Rucking: With your base of running, you should be ready to add some weight and do a ruck event once a week as a way to top off a leg day. If you have access to soft sand, use it. If not, find hills or stairs or bleachers to work the legs and lungs a little more. Shoot for a 10-12 minute mile with a 40 to 50 lbs. backpack.

Swim with SCUBA Fins: Start to add distance to your swims with fins. It’s a great way to top off a leg day routine. A swim of 1 to 2 miles with fins will be the normal distance at BUDS. Practice at least once a week with fins at these distances.

Squat: A barbell squat of 1.5 times your bodyweight for at least 5 reps is a good standard of strength to have. You should also be able to do workouts with a few hundred repetitions of calisthenics squats, like you’d do for the Murph. Add a sandbag and try the SandBaby Murph Workout as it is a good simulator for Log PT.

Lunges: A chest carry lunge with a 40 lbs. sandbag for 400 meters is a good set of lunges on a leg day. Do this on your leg day and when you find you have no delayed-onset muscle soreness from this event, your muscle stamina in the legs is above average.

Grip: Work on your grip as heavier guys (more than 200 pounds) tend to have grip issues on the obstacle course. See Operator Grip Circuit for ideas.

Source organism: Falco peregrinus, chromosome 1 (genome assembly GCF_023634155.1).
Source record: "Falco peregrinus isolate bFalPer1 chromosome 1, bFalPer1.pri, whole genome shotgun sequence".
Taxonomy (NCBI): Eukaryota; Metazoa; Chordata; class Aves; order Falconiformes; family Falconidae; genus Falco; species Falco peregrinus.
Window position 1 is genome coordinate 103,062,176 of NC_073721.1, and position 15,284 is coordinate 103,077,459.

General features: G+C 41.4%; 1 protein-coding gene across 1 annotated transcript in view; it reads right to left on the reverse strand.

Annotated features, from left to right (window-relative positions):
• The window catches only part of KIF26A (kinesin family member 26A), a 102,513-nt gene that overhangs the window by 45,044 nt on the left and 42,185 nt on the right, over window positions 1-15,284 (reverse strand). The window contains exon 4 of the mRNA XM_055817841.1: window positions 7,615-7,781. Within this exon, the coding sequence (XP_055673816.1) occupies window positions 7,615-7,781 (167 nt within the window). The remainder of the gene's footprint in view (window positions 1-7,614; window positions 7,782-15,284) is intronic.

Spec Ops Triathlon (SOT): A good cardio base challenge is the 4 mile run, 4 mile ruck and the 1 mile swim with fins workout. Mix that with a transition workout like the Sandbaby Murph or the Devil’s Mile (see below) and you have a good once-a-quarter gut check workout that is legit (and fun). Either one of these is a good standalone workout, but adding them as part of the SOT is a fun challenge.

Devil’s Mile: This is four exercises that you perform for a quarter-mile each. It’s one of our favorites: 400 meter bear crawl, 400 meter walking lunges, 400 meter fireman carry (200 meters each partner), 400 meter burpee broad jump.

Final Piece of Advice Given the Current Situation

Given your history and current fitness level, I am not seeing any potential weaknesses. My advice is to go into the Navy after this COVID thing is cleared up and you have assessed any potential weaknesses. If you go now, you will spend weeks in quarantine stuck on a base just getting out of shape. Once that vaccine is available and the military has it, I would start the ball rolling. Judging from your timeline, a few months before you graduate college is a good time to visit the recruiter and Navy Special Warfare Mentor in your recruiting district.

To answer your question, it depends on your athletic history and current fitness level as to how long you need to specifically prepare. Most people do not have the strength background, water skills and running ability you have. The football, lacrosse and surfing combo is a really good foundation and I am sure your timeline is not going to be very long.

Stew Smith is a former Navy SEAL and fitness author certified as a Strength and Conditioning Specialist (CSCS) with the National Strength and Conditioning Association. Visit his Fitness eBook store if you’re looking to start a workout program to create a healthy lifestyle. Send your fitness questions to stew@stewsmith.com.